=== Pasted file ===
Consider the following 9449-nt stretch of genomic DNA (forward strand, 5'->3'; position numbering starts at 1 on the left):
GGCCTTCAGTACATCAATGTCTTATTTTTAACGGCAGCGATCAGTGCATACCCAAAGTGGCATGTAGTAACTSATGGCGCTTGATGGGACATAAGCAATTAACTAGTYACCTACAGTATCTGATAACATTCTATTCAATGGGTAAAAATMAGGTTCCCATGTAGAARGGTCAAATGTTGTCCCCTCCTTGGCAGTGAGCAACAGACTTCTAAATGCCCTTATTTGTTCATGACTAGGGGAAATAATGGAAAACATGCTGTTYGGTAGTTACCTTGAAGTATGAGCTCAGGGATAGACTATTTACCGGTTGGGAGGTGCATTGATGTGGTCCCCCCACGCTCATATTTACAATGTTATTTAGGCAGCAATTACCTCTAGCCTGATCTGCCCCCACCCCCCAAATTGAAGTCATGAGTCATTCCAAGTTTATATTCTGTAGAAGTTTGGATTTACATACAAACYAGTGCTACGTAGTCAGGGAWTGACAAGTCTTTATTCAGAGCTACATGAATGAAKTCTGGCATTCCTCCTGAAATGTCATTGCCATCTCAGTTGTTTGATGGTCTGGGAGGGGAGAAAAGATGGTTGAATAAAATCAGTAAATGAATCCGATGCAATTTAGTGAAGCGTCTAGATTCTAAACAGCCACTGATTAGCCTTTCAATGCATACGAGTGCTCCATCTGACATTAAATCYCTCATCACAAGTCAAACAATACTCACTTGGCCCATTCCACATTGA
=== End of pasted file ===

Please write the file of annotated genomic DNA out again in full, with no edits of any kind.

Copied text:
Consider the following 9449-nt stretch of genomic DNA (forward strand, 5'->3'; position numbering starts at 1 on the left):
GGCCTTCAGTACATCAATGTCTTATTTTTAACGGCAGCGATCAGTGCATACCCAAAGTGGCATGTAGTAACTSATGGCGCTTGATGGGACATAAGCAATTAACTAGTYACCTACAGTATCTGATAACATTCTATTCAATGGGTAAAAATMAGGTTCCCATGTAGAARGGTCAAATGTTGTCCCCTCCTTGGCAGTGAGCAACAGACTTCTAAATGCCCTTATTTGTTCATGACTAGGGGAAATAATGGAAAACATGCTGTTYGGTAGTTACCTTGAAGTATGAGCTCAGGGATAGACTATTTACCGGTTGGGAGGTGCATTGATGTGGTCCCCCCACGCTCATATTTACAATGTTATTTAGGCAGCAATTACCTCTAGCCTGATCTGCCCCCACCCCCCAAATTGAAGTCATGAGTCATTCCAAGTTTATATTCTGTAGAAGTTTGGATTTACATACAAACYAGTGCTACGTAGTCAGGGAWTGACAAGTCTTTATTCAGAGCTACATGAATGAAKTCTGGCATTCCTCCTGAAATGTCATTGCCATCTCAGTTGTTTGATGGTCTGGGAGGGGAGAAAAGATGGTTGAATAAAATCAGTAAATGAATCCGATGCAATTTAGTGAAGCGTCTAGATTCTAAACAGCCACTGATTAGCCTTTCAATGCATACGAGTGCTCCATCTGACATTAAATCYCTCATCACAAGTCAAACAATACTCACTTGGCCCATTCCACATTGA